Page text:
Christmas Bells

Christmas Bells
Christmas Bells - Blandfordia nobilis

Saturday, February 23, 2008

Two more little Ground Orchids.

These little Ground orchids are not rare. In fact they are quite common, if you happen to be looking where they like to grow. But for one of them, it is the first time that I have found the flower open.

Corunastylis fimbriata (Variable Midge-Orchid) is one of those fussy little things which forms its buds, matures, opens very briefly, then sits there while it ripens its seeds. Throughout all that process, one can easily find the flower stem. But to find the flower open takes some degree of luck, and much perseverance.To start with it is grass-coloured and grows amongst grass. It is very short, about 5 or 6 inches high (generally) (100 to 150mm). The main thing you need to know is that the local plants are opening just now.

A point of clarification of the structure of these flowers. These Orchids are not upside down, as most Orchids are. What this means, is that the dorsal sepal is the lowest part of the flower, in this group of Orchids. The two wide-spread parts of the flower are the lateral sepals. The purple labellum is opening, but is not fully reflexed (yet).

An underneath view of the flower
(I have tilted the flower back about 60 degrees)
to show the fringed edge of the labellum (which is just opening up)
and part of the un-fringed dorsal sepal - the striped part of the flower.
See next image for more detail.
These flowers are just hard to find OPEN. Today I went to an area of about 100 m by about 50 m, where last week I had seen lots of these plants developing their flowers. It took me an hour to find the one open flower stem in this area.

In this next photo I have lifted back the little fringed "labellum" (held in my fingers), in order to look for one of the diagnostic features of this plant (or not to see it, in this case). This is very fiddly, for the entire flower is only 8mm across when open (about the size of my little fingernail). My thumbnail is visible, while I am holding the uppermost (lateral) sepals and the labellum, exposing the dorsal sepal underneath and the two petals on either side.Supposedly the dorsal sepal is meant to be heavily fringed. This specimen was not fringed there. You can clearly see the yellow dots of the "pollinia" (the sticky grains of pollen), but the boat-shaped dorsal sepal, while clearly marked with red stripes, does not have the fringed edges which it is supposed to have.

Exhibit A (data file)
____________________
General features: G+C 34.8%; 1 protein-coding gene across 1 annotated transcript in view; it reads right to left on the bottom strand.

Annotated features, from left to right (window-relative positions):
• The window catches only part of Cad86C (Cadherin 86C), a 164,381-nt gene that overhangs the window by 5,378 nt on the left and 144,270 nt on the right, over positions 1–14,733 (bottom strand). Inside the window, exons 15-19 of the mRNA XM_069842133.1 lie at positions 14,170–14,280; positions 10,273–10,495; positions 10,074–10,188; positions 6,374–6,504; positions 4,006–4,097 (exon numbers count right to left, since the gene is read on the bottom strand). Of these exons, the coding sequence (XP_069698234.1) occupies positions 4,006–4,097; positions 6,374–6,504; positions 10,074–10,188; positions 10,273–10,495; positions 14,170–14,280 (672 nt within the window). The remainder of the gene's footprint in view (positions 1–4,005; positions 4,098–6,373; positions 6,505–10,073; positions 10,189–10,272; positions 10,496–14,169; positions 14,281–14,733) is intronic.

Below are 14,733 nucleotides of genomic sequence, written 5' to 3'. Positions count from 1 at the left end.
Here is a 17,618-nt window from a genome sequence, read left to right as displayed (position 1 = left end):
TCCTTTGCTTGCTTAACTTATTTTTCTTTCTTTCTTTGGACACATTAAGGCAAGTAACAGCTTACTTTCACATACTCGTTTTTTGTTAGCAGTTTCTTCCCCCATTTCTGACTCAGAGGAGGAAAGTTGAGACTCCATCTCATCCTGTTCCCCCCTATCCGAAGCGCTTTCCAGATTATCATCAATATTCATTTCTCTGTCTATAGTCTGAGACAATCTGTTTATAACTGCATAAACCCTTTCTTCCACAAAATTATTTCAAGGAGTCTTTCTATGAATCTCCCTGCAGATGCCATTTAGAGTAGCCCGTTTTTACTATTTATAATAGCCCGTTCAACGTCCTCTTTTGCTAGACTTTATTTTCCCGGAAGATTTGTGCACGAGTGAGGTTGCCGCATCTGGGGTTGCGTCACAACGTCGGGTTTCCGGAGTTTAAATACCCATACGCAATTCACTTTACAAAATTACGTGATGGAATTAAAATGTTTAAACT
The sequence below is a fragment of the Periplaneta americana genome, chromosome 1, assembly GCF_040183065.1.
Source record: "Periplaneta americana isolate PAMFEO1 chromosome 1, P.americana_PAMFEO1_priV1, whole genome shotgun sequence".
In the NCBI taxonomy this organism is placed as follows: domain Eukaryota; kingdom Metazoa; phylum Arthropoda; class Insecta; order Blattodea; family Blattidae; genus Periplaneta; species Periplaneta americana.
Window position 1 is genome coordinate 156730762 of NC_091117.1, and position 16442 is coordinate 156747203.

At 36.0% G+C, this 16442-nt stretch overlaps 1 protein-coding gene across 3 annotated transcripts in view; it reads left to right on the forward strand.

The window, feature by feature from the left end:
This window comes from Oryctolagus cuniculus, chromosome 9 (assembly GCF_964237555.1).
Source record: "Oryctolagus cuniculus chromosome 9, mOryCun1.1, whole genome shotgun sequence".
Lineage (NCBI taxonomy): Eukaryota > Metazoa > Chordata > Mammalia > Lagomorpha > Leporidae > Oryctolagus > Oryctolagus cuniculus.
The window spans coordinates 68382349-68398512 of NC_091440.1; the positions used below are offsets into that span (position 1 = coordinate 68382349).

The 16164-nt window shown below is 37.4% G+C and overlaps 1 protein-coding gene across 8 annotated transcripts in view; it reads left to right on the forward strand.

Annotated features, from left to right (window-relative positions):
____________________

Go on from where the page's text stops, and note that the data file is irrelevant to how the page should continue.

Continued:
Graeme Bradburn's photograph
Corunastylis fimbriata,
nicely fringed and fully reflexed purple labellum (top part).
The two petals on on either side,
and the dorsal sepal (the lowest part of the flower) are all fringed.
I shall persevere with my identification of my specimen as C. fimbriata (as it is the most common species of this genus) until I can get scientific clarification (if ever). But it does not have the fringed edges to the dorsal sepal and petals as shown in this PlantNET illustration.
While I was there, lying on the ground, taking these photographs, an Electrical Contractor working for the Sydney Catchment Authority approached me, to check that I was all right. We had a bit of good natured banter about the damage which might be inflicted if the SCA puts power-lines through this area. But that's OK, I was very touched that he bothered to inquire about my welfare, for, indeed I might well have been having a heart attack, or something.

I thanked this guy for his concern.

I must say, I have been impressed with the good natured behaviour of the SCA contractors I have had to deal with. There was only one exception, when a bunch of local school children were inspecting the SCA's handiwork, and an SCA contractor took all our photographs (even the children and their parents). But I got over that, by making a point of quite obviously taking her photograph, (with a better lens than the lady was using!). But at least I pixellated her face!

Back to the Orchids.
This is the cheerful little "Parson's Bands" Orchid or "Bunny Ears" Orchid. Eriochilus cucullatus. It is also a small flower, but fortunately it is easy to see, because of the stand-out quality of its white "lateral sepals" - the white parts which earn it the name for the old-fashioned collars with protruding bibs which were once the height of fashion in clerical attire.

These flowers stand out amongst the short tufts of grass where they grow, because of their white or pale pink colour of the two "bibs". Also, they can be quite prolific, if you find yourself amongst these flowers. They have only just started to open, for I checked this same patch last week, (looking for the "Tiny Greenhoods"), and did not see a single opened Eriochilus flower. Today there were about 20 in flower. Next week, there might well be hundreds in flower in this same small area.
I know I am anthropomorphising, but I find these flowers to be quite cheerful.That is in contrast to the Midge Orchid species discussed to day, which is so tiny, and so unco-operative in its flower opening that it is just plain hard work! Mind you, I always find the Eriochilus flowers difficult to photograph. The depth of field is hard to manage with such a small, dark centre to the flower, contrasting with the bright coloured, but protruding sepals. It is hard to get the entire flower in focus, but keep close enough to capture the important details.

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